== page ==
- He’s no stranger to the DL. Morse missed most of Spring Training and the first two months of last season with a right shoulder strain, and in 2010 he missed a month with a calf problem. Morse also missed the entire 2008 season with a torn labrum in his right shoulder, and two years before that he missed a few weeks with right knee surgery.
- The ground ball tendencies became quite extreme last season. Morse posted a 55.3% grounder rate in 2012 after sitting at 44.8% from 2010-2011. That explains the .190 ISO, which was his lowest full season mark since his rookie year in 2005. When a power hitter has a shoulder problem and suddenly has a tough time lifting the ball in the air, it’s a red flag.
- Morse offers zero speed or value on the bases. He’s 6-for-12 in career stolen base attempts and has taken the extra-base (first-to-third on a single, etc.) just 33% of the time through the years. The league average is in the 39-40% range.
- Morse is a bad defensive outfielder. The various metrics all agree he’s been a poor defender since finally breaking out as a full-time player three years ago: -24.5 UZR, -8 DRS, -2 Total Zone, and -3 FRAA. The first base metrics are a little better, but stats on first base defense aren’t as reliable as they are at the other positions.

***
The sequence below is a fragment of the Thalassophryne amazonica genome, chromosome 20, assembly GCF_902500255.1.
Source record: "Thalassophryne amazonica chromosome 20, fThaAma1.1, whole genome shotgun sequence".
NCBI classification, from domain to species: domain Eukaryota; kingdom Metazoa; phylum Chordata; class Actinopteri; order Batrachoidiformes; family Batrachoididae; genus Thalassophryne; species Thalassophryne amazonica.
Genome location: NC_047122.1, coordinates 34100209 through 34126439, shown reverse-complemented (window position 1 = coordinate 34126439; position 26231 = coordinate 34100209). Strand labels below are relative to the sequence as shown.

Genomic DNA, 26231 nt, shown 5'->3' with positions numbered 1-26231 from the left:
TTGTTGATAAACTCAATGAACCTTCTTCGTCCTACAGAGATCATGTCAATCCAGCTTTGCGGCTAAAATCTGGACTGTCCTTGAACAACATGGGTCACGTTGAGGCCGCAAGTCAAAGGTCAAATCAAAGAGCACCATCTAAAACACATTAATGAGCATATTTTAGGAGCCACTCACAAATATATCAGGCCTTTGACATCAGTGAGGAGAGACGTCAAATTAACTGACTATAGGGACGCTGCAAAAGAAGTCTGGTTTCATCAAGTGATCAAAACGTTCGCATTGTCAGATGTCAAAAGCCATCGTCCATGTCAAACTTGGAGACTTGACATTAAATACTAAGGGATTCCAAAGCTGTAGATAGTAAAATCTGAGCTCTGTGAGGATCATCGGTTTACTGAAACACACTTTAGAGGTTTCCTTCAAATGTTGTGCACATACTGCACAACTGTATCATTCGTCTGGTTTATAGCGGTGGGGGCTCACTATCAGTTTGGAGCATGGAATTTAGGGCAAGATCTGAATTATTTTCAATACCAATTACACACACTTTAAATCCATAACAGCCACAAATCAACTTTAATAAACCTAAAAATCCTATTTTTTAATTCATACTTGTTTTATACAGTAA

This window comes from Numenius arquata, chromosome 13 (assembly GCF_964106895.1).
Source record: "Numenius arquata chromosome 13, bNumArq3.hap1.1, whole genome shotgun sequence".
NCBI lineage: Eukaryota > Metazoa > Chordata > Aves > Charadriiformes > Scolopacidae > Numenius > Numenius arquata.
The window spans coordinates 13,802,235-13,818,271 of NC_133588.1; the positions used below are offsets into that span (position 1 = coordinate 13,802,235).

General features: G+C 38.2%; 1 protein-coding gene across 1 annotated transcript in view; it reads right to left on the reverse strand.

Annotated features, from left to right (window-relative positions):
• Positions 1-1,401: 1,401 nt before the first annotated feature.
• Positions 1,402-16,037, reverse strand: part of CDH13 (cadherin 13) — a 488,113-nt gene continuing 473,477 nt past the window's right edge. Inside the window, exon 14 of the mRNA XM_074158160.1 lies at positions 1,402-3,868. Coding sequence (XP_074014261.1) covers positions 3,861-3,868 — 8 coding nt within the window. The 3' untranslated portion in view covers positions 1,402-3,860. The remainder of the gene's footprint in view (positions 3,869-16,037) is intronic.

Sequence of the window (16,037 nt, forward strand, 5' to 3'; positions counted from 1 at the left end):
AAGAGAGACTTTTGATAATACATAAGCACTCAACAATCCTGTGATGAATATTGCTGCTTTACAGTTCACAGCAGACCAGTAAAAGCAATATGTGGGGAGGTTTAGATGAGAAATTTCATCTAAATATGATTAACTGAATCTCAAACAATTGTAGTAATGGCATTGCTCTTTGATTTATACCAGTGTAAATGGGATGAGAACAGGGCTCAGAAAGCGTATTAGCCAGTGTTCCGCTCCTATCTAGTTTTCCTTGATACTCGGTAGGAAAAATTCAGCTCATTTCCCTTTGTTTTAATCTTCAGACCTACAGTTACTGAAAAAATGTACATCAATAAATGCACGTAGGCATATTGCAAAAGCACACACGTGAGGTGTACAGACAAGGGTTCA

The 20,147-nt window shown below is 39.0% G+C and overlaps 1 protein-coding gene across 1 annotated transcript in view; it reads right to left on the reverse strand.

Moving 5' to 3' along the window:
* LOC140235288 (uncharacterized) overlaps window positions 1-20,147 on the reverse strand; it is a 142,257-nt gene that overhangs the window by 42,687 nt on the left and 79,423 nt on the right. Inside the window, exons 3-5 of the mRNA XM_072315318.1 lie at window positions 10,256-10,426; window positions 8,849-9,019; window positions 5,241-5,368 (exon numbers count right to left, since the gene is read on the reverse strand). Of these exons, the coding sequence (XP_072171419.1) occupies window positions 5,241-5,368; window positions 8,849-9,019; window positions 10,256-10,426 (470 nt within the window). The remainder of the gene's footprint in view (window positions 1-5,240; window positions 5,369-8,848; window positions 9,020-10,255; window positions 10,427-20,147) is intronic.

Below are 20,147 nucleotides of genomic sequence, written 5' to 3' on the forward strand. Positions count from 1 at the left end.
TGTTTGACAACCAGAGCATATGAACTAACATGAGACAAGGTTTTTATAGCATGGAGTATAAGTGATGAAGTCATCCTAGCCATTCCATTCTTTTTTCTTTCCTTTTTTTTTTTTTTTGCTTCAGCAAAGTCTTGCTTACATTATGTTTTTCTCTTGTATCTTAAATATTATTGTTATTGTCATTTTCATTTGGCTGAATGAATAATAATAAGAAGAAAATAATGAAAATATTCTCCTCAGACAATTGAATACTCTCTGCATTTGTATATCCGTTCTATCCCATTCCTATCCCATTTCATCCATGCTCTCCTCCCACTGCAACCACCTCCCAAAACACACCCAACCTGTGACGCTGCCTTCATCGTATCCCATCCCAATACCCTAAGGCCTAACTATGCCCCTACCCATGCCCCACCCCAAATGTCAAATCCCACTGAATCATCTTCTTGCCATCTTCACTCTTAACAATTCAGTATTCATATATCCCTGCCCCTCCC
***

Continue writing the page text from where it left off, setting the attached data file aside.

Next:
The Yankees continue to seek a right-handed hitting outfielder to complement their all left-handed hitting outfield, but Morse is far too good for a platoon role. He’s not an Andruw Jones-esque bench player. Morse should be in the lineup against both righties and lefties on an everyday basis, preferably as the DH. If they have to stick him in right field twice a week to give some of the older guys time at DH, so be it. They lived with Raul Ibanez out there on an almost full-time basis last summer and he wasn’t nearly as good offensively (late-season super-clutch homers aside). Morse “strongly opposes” being a DH, but that’s not really his decision to make at this point of his career.
Like I said in the intro, the Nats are seeking a lefty reliever and prospects/pitching depth in return for Morse. That lines up with recent trades involving one year of similar hitters like Carlos Quentin (White Sox to Padres) and Josh Willingham (Nats to Athletics), so Washington isn’t being unreasonable. The Yankees have plenty of left-handed relievers to offer in a trade, that’s not an issue. Boone Logan‘s name jumps out because he’ll be a free agent next winter like Morse, but c’mon, a lefty reliever shouldn’t be a dealbreaker. If the Nats want Clay Rapada (who is more effective against lefty hitters than Logan) or Cesar Cabral or Francisco Rondon instead, fine.
The rest of the package is where the haggling figures to happen. New York has some minor league pitching depth to dangle in Adam Warren, Brett Marshall, and Nik Turley, though Washington figures to push for Ivan Nova or David Phelps. Those two shouldn’t be off the table, but I think the Yankees would have to get something else back in addition to Morse. Maybe they could really expand the deal to include one of Washington’s catchers — Wilson Ramos or Kurt Suzuki. That’s a whole other can of worms I don’t want to worry about right now. The Yankees have plenty of competition because reports indicate several teams have interest in Morse, but I feel they have the pieces to get a deal done. It’s just a question of whether they’re willing to pull the trigger to acquire a player who fits their needs very well.